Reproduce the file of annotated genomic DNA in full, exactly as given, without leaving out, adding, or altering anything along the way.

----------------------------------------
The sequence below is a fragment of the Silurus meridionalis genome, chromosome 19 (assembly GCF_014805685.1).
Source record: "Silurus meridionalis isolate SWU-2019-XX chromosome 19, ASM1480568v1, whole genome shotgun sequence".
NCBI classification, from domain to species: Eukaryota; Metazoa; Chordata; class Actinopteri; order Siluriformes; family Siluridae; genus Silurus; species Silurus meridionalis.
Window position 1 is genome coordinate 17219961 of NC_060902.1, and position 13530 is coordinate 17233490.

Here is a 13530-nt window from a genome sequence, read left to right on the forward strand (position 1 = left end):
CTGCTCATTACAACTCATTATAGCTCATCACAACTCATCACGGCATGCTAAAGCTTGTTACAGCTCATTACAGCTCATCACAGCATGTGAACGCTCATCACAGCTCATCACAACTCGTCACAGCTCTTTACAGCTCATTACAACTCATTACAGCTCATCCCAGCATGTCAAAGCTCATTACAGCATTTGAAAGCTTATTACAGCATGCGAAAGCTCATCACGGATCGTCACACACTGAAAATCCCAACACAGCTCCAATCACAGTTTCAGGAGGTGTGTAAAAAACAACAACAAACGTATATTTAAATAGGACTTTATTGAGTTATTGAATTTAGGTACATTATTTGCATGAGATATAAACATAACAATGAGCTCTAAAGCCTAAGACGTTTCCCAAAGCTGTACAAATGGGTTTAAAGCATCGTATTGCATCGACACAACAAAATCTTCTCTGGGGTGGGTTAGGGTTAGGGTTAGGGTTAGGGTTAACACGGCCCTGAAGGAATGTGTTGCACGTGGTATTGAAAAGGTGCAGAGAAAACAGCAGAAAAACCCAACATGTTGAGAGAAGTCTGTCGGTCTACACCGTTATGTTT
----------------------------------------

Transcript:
The sequence below is a fragment of the Silurus meridionalis genome, chromosome 19 (assembly GCF_014805685.1).
Source record: "Silurus meridionalis isolate SWU-2019-XX chromosome 19, ASM1480568v1, whole genome shotgun sequence".
NCBI classification, from domain to species: Eukaryota; Metazoa; Chordata; class Actinopteri; order Siluriformes; family Siluridae; genus Silurus; species Silurus meridionalis.
Window position 1 is genome coordinate 17219961 of NC_060902.1, and position 13530 is coordinate 17233490.

Here is a 13530-nt window from a genome sequence, read left to right on the forward strand (position 1 = left end):
CTGCTCATTACAACTCATTATAGCTCATCACAACTCATCACGGCATGCTAAAGCTTGTTACAGCTCATTACAGCTCATCACAGCATGTGAACGCTCATCACAGCTCATCACAACTCGTCACAGCTCTTTACAGCTCATTACAACTCATTACAGCTCATCCCAGCATGTCAAAGCTCATTACAGCATTTGAAAGCTTATTACAGCATGCGAAAGCTCATCACGGATCGTCACACACTGAAAATCCCAACACAGCTCCAATCACAGTTTCAGGAGGTGTGTAAAAAACAACAACAAACGTATATTTAAATAGGACTTTATTGAGTTATTGAATTTAGGTACATTATTTGCATGAGATATAAACATAACAATGAGCTCTAAAGCCTAAGACGTTTCCCAAAGCTGTACAAATGGGTTTAAAGCATCGTATTGCATCGACACAACAAAATCTTCTCTGGGGTGGGTTAGGGTTAGGGTTAGGGTTAGGGTTAACACGGCCCTGAAGGAATGTGTTGCACGTGGTATTGAAAAGGTGCAGAGAAAACAGCAGAAAAACCCAACATGTTGAGAGAAGTCTGTCGGTCTACACCGTTATGTTT